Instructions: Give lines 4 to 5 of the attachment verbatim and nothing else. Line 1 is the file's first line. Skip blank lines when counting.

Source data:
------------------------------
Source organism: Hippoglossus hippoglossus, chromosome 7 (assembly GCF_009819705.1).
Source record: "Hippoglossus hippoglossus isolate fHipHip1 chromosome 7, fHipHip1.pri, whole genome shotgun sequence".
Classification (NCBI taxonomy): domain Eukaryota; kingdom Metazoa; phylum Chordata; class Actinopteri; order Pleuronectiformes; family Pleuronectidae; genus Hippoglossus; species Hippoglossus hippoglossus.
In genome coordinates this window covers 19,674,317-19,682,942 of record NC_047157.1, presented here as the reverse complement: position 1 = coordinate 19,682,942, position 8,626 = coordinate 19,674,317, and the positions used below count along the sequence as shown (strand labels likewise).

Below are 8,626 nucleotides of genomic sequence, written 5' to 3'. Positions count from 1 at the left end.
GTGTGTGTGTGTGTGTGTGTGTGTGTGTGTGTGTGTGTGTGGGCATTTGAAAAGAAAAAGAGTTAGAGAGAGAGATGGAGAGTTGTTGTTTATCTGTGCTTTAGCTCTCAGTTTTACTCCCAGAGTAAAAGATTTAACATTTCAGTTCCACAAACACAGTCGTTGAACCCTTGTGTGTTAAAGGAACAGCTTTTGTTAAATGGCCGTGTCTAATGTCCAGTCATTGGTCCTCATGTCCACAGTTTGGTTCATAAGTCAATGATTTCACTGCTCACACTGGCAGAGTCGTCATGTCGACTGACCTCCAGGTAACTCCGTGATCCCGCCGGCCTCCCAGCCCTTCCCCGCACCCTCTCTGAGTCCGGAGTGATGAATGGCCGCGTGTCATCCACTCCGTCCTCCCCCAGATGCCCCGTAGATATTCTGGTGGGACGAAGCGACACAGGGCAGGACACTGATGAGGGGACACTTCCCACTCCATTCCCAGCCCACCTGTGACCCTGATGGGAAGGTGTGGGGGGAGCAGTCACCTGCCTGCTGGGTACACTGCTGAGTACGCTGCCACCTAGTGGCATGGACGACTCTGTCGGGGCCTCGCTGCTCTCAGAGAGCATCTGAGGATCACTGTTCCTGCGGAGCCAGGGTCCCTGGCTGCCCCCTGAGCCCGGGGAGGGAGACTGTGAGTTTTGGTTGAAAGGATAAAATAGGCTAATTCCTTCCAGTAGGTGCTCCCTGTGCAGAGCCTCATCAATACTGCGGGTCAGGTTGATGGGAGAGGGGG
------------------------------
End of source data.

In genome coordinates this window covers 19,674,317-19,682,942 of record NC_047157.1, presented here as the reverse complement: position 1 = coordinate 19,682,942, position 8,626 = coordinate 19,674,317, and the positions used below count along the sequence as shown (strand labels likewise).

Below are 8,626 nucleotides of genomic sequence, written 5' to 3'. Positions count from 1 at the left end.